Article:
NatWest occupation
Upon completion, the tower was occupied by a large part of NatWest's International Division. The floor configuration was as follows:
Floors Configuration Occupants Core only Plant floor The tower suffered severe damage and had to be entirely reclad and internally refurbished. (Demolition was considered, but would have been too difficult and expensive.) The external re-clad was carried out by Alternative Access with the use of a multi-deck space frame system to access three floors at once with the ability to move up and down the whole building. After refurbishment, NatWest decided not to re-occupy and renamed the building the International Financial Centre, then sold it. The new owners, UK property company Greycoat, renamed it Tower 42, in reference to its 42 cantilevered floors. It is now a general-purpose office building occupied by a variety of companies.

Other City of London high rise buildings
Tower 42 is now the second tallest tower in the City of London, having been overtaken in 2009 by the 246 meter Heron Tower. Other additions to the City skyline include 30 St Mary Axe in 2004, more popularly known as the Gherkin, followed followed by the Broadgate Tower in 2008. Also, the 288m Bishopsgate Tower is under construction nearby. The Leadenhall Building, 225m tall, is currently on hold due to the economic downturn.

General information
  • Tower 42 was the tallest building in London and the United Kingdom for 10 years. At its completion in 1980, it claimed this title from the BT Tower 175 m (574 ft), a transmission tower located at 60 Cleveland Street in Fitzrovia, London.
  • Tower 42 contains two restaurants: Rhodes Twenty Four, which is situated on the 24th floor and operated by renowned chef Gary Rhodes; and Vertigo 42, an exclusive champagne and seafood bar located on the 42nd floor.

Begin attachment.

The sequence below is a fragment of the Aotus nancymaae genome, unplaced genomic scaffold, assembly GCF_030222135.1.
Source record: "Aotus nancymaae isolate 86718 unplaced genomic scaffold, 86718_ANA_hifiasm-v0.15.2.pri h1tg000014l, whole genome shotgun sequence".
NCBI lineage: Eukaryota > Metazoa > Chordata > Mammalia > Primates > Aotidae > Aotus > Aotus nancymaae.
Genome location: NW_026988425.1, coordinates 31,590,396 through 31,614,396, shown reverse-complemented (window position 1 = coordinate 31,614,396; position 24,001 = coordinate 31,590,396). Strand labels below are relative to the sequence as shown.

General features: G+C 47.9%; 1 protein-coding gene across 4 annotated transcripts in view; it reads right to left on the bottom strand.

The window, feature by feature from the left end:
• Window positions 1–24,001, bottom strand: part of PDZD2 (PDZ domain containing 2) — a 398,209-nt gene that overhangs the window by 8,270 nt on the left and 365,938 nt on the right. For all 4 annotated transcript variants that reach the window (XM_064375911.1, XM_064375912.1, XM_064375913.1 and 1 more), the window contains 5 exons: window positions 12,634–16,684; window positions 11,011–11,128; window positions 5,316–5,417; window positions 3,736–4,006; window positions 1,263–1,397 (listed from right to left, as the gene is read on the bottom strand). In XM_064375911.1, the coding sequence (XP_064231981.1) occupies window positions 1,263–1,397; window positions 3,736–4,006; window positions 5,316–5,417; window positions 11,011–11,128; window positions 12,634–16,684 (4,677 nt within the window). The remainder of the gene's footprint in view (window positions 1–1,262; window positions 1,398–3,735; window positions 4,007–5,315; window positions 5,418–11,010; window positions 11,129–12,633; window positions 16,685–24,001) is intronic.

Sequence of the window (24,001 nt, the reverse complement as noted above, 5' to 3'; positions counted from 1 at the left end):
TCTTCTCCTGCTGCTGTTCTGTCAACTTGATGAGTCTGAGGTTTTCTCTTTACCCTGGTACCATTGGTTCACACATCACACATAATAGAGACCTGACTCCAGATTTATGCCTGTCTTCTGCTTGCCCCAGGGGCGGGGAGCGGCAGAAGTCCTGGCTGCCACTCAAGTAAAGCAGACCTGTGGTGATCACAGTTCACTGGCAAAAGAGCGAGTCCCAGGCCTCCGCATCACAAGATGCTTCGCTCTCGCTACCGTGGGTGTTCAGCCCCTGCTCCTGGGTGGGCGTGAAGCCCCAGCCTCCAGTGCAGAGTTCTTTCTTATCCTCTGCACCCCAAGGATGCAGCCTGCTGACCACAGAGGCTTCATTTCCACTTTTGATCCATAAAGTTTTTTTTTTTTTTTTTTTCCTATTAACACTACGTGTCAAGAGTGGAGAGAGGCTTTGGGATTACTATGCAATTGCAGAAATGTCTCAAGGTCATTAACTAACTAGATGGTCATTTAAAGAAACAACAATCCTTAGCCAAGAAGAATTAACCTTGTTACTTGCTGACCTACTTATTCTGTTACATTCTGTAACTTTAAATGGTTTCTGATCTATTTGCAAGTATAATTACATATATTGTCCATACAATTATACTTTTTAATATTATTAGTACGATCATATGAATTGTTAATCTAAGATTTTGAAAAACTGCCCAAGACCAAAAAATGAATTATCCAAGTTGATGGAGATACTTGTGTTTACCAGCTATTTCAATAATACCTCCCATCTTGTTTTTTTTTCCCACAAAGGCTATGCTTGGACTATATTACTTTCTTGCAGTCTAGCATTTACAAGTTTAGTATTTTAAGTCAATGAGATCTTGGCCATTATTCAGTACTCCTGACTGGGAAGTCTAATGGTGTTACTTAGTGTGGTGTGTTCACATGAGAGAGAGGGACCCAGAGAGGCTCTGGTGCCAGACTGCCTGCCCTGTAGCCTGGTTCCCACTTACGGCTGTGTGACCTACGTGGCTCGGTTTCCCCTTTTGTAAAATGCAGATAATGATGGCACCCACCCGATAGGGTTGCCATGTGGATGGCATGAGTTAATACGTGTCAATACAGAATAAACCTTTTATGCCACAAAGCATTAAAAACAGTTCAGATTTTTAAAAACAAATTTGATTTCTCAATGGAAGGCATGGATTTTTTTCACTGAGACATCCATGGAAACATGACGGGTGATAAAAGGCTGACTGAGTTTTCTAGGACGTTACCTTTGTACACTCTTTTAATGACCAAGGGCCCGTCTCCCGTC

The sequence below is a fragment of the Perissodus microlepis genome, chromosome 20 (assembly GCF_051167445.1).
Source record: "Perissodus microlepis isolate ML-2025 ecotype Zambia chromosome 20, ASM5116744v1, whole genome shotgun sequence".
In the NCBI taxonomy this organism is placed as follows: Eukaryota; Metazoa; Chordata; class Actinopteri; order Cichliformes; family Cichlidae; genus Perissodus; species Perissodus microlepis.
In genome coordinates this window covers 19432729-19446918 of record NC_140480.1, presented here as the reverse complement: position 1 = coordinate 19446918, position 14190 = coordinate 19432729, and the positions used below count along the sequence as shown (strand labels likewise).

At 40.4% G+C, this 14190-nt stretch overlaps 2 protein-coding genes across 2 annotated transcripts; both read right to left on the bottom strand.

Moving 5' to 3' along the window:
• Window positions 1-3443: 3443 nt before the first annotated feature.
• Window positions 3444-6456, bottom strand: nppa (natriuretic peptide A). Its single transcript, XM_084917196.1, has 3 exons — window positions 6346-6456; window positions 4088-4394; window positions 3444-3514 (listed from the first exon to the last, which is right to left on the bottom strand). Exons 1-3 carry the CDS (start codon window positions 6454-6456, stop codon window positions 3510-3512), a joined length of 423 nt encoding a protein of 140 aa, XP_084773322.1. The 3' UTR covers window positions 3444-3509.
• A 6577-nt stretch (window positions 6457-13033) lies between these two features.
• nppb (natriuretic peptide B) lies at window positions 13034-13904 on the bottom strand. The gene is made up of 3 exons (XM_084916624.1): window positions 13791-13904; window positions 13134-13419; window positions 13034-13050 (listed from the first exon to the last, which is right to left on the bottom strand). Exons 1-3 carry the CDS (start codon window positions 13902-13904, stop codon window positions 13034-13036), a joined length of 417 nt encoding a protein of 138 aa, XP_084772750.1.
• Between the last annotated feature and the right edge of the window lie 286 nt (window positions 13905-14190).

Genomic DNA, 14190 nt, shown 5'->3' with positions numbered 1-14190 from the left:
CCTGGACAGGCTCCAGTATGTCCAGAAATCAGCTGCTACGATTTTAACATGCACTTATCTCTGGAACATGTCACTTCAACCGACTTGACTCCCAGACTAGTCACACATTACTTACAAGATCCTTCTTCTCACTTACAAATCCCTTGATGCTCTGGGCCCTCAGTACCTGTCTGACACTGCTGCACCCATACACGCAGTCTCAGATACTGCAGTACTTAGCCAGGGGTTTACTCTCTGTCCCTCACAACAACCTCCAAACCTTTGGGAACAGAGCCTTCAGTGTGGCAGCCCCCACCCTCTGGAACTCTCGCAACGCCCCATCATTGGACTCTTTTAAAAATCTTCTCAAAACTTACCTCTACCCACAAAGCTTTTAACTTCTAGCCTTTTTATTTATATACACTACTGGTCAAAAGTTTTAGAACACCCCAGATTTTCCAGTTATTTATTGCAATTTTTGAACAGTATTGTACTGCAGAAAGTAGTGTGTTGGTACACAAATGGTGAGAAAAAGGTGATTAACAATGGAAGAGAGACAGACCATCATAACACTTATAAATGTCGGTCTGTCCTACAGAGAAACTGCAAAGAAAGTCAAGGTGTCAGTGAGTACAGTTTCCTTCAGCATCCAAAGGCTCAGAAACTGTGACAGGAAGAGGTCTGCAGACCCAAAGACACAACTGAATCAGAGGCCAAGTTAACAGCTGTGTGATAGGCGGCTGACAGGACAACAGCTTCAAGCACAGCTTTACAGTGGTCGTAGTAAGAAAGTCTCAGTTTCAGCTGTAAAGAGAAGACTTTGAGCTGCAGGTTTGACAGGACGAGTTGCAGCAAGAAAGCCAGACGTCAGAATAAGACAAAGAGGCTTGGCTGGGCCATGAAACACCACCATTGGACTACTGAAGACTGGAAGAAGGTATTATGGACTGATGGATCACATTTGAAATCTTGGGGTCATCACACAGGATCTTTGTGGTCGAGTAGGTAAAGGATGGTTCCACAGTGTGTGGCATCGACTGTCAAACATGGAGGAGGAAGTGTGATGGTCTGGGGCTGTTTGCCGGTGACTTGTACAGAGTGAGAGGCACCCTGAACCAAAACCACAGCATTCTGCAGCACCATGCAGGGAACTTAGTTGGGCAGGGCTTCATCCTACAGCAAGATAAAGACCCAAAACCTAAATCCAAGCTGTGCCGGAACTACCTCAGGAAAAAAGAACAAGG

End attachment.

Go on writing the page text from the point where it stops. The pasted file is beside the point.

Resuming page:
• The tower is shown in the sequences leading up to the destruction of the Earth in The Hitchhiker's Guide to the Galaxy leading to unfounded speculation that the name links to the Answer to The Ultimate Question of Life, the Universe, and Everything.
  • The fourth Top Gear race ended at Vertigo 42, with Jeremy Clarkson at least appearing to just beat Richard Hammond and James May. Clarkson took a Bugatti Veyron and May & Hammond a private Cessna 182 from Alba, near Turin.
  • Originally, there were going to be two Natwest Towers side by side, both 700ft in height. When it was decided that only one tower would be built, the height was reduced to 600ft.


Previous buildings on the site
  • Gresham House, built in 1563 by Sir Thomas Gresham. Gresham was a businessman who helped set up the Royal Exchange. Upon the death of his wife in 1596, Gresham House became the 'Institute for Physic, Civil Law, Music, Astronomy, Geometry and Rhetoric', as directed by Gresham's will (Sir Thomas died 17 years earlier). Students at Gresham College, described as the Third University of England by Chief Justice Coke in 1612, included Robert Hooke, Sir Christopher Wren and the composer John Bull. The building survived the Great Fire, and saw use as a garrison, a Guildhall and Royal exchange. The College moved to Gresham Street. Gresham house was demolished in 1768 and a new Gresham house was built in its place.
  • Crosby Hall, built in 1466 and named after local politician Sir John Crosby. One of its famous visitors was King Richard III, and another was William Shakespeare. The Bard set a scene of Richard III where the Duke of Gloucester plotted his route to the crown in Crosby Hall.
  • Crosby Place, which was built in 1596, the year that Richard III was written.
  • Palmerston House was a building that survived from the 19th century, through both world wars. It was named after the Third Viscount Palmerston. It stood at 51-55 Broad Street. It was occupied for some time by the Cunard Steam Shipping Company.